Regional 9.4T MRI analysis of Theiler’s Murine Encephalomyelitis Viral infection, a model of MS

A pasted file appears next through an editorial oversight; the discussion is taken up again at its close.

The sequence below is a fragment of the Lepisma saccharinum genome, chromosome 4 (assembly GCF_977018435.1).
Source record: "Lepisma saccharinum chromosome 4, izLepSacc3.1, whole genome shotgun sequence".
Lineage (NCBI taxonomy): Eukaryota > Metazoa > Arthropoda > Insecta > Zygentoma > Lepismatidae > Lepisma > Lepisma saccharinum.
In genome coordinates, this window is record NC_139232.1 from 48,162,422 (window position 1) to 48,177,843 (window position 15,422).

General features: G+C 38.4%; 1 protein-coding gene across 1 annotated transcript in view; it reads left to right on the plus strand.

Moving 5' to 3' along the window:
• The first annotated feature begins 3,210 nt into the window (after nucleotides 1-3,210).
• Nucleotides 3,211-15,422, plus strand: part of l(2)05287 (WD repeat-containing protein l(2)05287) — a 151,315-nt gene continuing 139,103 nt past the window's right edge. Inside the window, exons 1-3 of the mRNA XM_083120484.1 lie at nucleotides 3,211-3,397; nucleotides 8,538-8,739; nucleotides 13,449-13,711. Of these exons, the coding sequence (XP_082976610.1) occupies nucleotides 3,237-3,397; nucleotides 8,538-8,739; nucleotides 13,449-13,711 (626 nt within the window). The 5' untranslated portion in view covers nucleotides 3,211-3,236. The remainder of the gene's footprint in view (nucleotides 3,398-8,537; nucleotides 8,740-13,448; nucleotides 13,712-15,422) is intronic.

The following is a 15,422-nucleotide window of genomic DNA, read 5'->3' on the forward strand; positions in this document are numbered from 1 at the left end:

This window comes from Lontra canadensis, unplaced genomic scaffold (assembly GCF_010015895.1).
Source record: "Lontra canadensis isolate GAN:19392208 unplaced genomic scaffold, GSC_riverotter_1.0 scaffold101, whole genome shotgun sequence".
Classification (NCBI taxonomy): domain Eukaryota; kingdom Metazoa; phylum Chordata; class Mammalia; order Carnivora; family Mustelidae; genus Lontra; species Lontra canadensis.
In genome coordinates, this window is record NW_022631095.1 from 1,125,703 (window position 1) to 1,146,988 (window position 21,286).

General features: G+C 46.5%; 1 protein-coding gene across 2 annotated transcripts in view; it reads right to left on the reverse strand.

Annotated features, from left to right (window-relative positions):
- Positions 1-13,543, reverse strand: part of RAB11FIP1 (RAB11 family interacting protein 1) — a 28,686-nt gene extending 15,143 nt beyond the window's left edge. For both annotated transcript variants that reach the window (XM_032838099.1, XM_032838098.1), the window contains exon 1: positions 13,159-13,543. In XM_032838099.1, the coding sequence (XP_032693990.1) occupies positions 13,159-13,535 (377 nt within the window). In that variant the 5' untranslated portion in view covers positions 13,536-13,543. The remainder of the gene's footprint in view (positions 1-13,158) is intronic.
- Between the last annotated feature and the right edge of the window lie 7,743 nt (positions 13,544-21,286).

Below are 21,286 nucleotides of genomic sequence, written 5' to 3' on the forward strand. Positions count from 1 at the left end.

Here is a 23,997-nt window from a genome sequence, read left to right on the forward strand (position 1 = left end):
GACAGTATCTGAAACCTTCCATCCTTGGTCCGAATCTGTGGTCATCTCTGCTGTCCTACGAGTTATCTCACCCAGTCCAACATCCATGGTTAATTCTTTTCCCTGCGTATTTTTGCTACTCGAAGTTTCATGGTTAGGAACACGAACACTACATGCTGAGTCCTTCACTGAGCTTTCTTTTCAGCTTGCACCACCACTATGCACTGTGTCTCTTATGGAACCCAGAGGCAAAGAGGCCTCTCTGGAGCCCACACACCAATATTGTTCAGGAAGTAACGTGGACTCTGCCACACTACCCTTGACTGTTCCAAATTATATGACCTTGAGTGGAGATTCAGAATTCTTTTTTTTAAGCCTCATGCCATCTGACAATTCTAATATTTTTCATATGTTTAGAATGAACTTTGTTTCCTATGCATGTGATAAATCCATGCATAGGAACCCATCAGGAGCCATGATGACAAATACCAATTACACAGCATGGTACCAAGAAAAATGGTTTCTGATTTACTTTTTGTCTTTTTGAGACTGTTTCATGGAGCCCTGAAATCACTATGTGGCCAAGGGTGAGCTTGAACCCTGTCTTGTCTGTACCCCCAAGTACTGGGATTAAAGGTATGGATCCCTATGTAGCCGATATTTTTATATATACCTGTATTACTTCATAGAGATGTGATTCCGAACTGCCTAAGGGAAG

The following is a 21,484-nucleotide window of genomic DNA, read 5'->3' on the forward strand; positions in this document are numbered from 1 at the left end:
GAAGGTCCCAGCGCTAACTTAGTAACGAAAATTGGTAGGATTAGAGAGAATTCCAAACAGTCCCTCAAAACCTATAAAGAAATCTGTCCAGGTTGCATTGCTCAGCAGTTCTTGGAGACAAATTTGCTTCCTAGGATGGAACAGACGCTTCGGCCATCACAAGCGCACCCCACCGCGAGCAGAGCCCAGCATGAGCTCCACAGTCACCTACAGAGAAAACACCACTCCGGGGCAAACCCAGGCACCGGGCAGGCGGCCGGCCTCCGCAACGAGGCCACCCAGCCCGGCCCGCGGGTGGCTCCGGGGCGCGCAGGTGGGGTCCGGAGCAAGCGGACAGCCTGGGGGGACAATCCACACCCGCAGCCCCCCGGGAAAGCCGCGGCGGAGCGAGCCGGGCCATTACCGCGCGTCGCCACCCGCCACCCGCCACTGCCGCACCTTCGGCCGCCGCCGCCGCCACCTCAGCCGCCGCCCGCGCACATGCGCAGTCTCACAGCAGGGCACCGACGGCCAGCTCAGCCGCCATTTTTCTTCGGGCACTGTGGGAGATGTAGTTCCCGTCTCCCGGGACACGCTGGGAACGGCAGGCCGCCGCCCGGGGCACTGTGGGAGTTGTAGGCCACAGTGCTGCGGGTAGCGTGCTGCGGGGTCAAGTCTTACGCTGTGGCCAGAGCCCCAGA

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Background: Multiple sclerosis (MS) is a complex demyelinating and neurodegenerative disease of the central nervous system (CNS). It is suggested that a putative cause could be a combination of viral exposure, environmental factors, and genetic heredity, which all contribute to disease susceptibility. Several animal models have been introduced in the last 50 years in order to elucidate these various pathogenic theories. Experimental Autoimmune Encephalomyelitis (EAE) is a murine model that induces an allergy to endogenous myelin protein resulting in an immune response similar to MS. EAE is often used to investigate immunological aspects of MS, but lacks in providing clarity to origins of demyelination. Theiler’s Murine Encephalomyelitis Viral (TMEV) infection is utilized to generate a viral induced immune response within the CNS. This coupled with murine genetic susceptibility results in a biphasic progressive demyelinating disease; closely resembling MS. MS disease progression is associated with demyelinating plaques, brain and spinal cord atrophy, cognitive decline, motor impairment, loss of tissue integrity, as well as iron accumulation within the deep gray matter (GM) regions of the CNS. Therefore, we attempted to investigate markers of pathology within specific brain regions in a longitudinal TMEV murine model, utilizing 9.4T magnetic resonance imaging (MRI) and behavioral measures. Objectives: We aimed to longitudinally characterize TMEV induced demyelinating disease, and quantify its region specific effect on tissue composition, volume, and behavioral output. Methods: We used a 9.4 T Bruker Biospec MRI scanner to measure volume and quantitative susceptibility mapping (QSM) in regions of interest (ROI) at 4 time points over 9 months, in 24 TMEV infected and 24 saline injected Swiss Jim Lambert (SJL) mice. Further, we performed Tmaze Continuous Alternation Task (TCAT) to test cognition, Rotamex Rotarod paradigm to quantify motor performance, and clinical monitoring to measure disease progression relative to saline controls. Results: TMEV infected mice presented gait abnormalities about 4-8weeks post injection (wPI), with a progressive hind limb paralysis over 39wPI. Clinical severity was associated with reductions in basal ganglia (BG), cortex (Cx), and thalamus (Th) volumes in TMEV infected mice. A decline in TMEV cohort motor performance was observed from 17-39wPI, while saline controls improved their performance. In addition, TCAT performance at the final time point was positively associated with overall change in the cerebellum (CB) and negatively with overall change in QSM in the BG of TMEV infected mice, suggesting that as CB volume declines and BG susceptibility increases, cognitive performance declines. Conclusions: TMEV infection in susceptible murine strains results in a degenerative disease resulting in regional specific pathology in the BG, Th, Cx, and CB that was associated with clinical severity, hind limb paralysis, motor performance decline, and cognitive dysfunction.